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5 hours ago, Darth Richard II said:

Broken Empire has one instance of rape. One. It’s mentioned aside in the opening chapter.

That’s not even remotely true. The opening has Jorg literally burning two of his rape victims is just one of the instances of rape in the trilogy. He recounts after sleeping with a whore to have never had consensual sex before this. A big part of his band’s gimmick was that they were raping, beastly marauders. Hell Jorge along with other boys at monastery in the third book is raped by a bishop who he went on to torture. 

“The smell of Murillo, perfume and sweat. The corrupt softness of his bulk. The strength that twisted my limbs until they creaked, until the pain reached me through the fog of whatever drug the wine had hidden, and tore thin screams past the gag. I made Katherine watch and share, made her share the pollution, the crude stink of his lust, the delight he took in his power, the horror of being helpless. I let her hear his grunting. I made her understand how dirt can get inside you, too deep to be scrubbed out, too deep to be bled out, perhaps too deep even to be burned out.”

I’m not sure how you could possibly misunderstood this part.

Rape is not rare in the Broken Empire it-like a lot of things trying to be edgy-use it a plenty. And badly at that. 

5 hours ago, Darth Richard II said:

I suspect strongly you have never read the books and have instead just read some incendiary blog reviews by people who have not either. 

Or I read the same books as you and arrived at a fundamentally different conclusion in regards to them. I understand this proposition may not be as comforting to you—but it is the truth.

5 hours ago, Darth Richard II said:

And you think Bretts characters ARENT being raped for pure shock value? I’m at a loss for words, or polite ones anyway.

Yes, I thought I made my position perfectly clear in my other posts.

I have no idea why you think I’d change my mind suddenly. You’ve put forth no real argument.

 

Edited by Varysblackfyre321

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1 hour ago, IlyaP said:

Argue: No one who is raped is of minor importance. 

I’m not saying a person being sexually assaulted has less value because of it.

I’m just saying in terms of stories in media it’s often only really relatively minor characters who suffer from it. Pia from ASOIAF is a minor character who had been sexually assaulted repeatedly. She only made to have any degree of significance story wise in terms being someone for Jaimie to save on his road to redemption. 

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9 hours ago, Darth Richard II said:

I suspect strongly you have never read the books and have instead just read some incendiary blog reviews by people who have not either.  ROH


Fixed that for you. :P

 

5 hours ago, IlyaP said:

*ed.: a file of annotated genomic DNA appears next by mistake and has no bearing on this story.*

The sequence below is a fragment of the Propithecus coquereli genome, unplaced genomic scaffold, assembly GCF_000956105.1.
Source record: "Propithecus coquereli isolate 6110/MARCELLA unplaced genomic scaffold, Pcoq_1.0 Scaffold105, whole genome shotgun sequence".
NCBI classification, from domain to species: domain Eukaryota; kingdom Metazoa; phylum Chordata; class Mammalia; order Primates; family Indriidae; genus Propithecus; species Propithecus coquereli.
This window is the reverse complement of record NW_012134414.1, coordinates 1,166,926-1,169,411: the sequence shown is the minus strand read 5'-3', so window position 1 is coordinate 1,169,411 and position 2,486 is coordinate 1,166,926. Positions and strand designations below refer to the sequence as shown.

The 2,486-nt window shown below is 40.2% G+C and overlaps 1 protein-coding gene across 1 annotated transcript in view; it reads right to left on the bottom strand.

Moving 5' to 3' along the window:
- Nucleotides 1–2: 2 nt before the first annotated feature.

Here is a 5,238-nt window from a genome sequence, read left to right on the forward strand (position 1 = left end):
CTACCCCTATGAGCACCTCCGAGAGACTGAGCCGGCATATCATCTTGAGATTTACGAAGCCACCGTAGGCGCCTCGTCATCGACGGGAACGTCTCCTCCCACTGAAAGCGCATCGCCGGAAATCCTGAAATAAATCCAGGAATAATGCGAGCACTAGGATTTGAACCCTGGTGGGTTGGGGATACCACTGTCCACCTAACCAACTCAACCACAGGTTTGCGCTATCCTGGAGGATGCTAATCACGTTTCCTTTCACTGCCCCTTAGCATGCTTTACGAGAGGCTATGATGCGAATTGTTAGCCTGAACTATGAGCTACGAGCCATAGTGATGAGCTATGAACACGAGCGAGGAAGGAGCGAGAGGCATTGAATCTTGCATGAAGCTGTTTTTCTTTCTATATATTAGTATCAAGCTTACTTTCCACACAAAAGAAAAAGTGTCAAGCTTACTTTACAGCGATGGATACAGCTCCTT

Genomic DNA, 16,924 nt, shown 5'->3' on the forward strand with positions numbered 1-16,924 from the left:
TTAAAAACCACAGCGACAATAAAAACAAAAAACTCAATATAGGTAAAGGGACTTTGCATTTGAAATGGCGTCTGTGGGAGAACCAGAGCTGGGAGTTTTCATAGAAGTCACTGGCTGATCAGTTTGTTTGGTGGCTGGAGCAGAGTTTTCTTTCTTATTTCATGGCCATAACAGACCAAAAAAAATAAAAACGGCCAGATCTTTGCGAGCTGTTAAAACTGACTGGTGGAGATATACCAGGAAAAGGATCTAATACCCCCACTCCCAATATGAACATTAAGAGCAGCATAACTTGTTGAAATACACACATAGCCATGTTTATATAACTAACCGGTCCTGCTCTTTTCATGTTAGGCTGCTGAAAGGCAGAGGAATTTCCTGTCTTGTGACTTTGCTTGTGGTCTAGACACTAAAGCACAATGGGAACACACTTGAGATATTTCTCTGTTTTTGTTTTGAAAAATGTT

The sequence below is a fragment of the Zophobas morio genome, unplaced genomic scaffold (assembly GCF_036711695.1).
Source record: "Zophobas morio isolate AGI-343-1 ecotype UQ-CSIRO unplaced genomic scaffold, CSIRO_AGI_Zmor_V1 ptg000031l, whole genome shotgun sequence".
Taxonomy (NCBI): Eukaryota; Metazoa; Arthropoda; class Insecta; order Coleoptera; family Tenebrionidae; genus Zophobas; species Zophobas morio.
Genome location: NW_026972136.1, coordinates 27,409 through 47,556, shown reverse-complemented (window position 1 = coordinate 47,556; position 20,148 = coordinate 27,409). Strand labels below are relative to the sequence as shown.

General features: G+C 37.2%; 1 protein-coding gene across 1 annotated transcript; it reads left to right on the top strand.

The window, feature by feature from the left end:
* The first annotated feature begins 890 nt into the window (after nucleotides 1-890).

Well Lawrence is a grade A asshole in real life so fuck him and everything he writes. 

 

Hey? I've had a couple interactions with him online (here and on twitter) and he's always seemed sound, and I've seen or heard nothing that makes that seem otherwise. What's he done that's so bad?

 

 

 

Anyway, I'm reading True Bastards, the sequel to Grey Bastards by Jonathan French, and it's oddly well-timed to this discussion, because although it is mostly a really good, enjoyable series, it does leave an uncomfortable taste in exactly that vein because although iirc no character we know of is raped in the course of the story (although it's threatened several times), nearly every single major character is a child of rape as the series is about part-orcs and since orcs don't interact even a bit with human society except for to attack and pillage, all of their lines must have started, within one or two generations back, by someone having been raped by an orc. The series doesn't hide this or shy from it or pretend that's not what must have happened, but neither does it have anything like the sort of tone to properly deal with such a horrifying backstory, and it leads to a weird clash in tone whenever the subject of half-orc children (the care of which is an oft-visited plot concern) comes up.

It's really the only major downside of this series so far, since it's otherwise well constructed, well paced, wringing some great character turns and plot twists out of its setup, and is generally recommended, but some people are gonna find it too uncomfortable.

Edited by polishgenius

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2 hours ago, polishgenius said:

 

Hey? I've had a couple interactions with him online (here and on twitter) and he's always seemed sound, and I've seen or heard nothing that makes that seem otherwise. What's he done that's so bad?

 

Yeah I'm baffled with that one, I think(hope?) he's thinking of someone else?

It occurred to me late this morning that Brett and Lawrence are friends in real life and big fans of each others work. So, that' some sort of irony, maybe.

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Don't understand the Lawrence hate. 

Currently reading Never Die by Rob J Hayes. Picked this from SPFBO list. Feels like a wuxia fantasy till now. I'm liking it.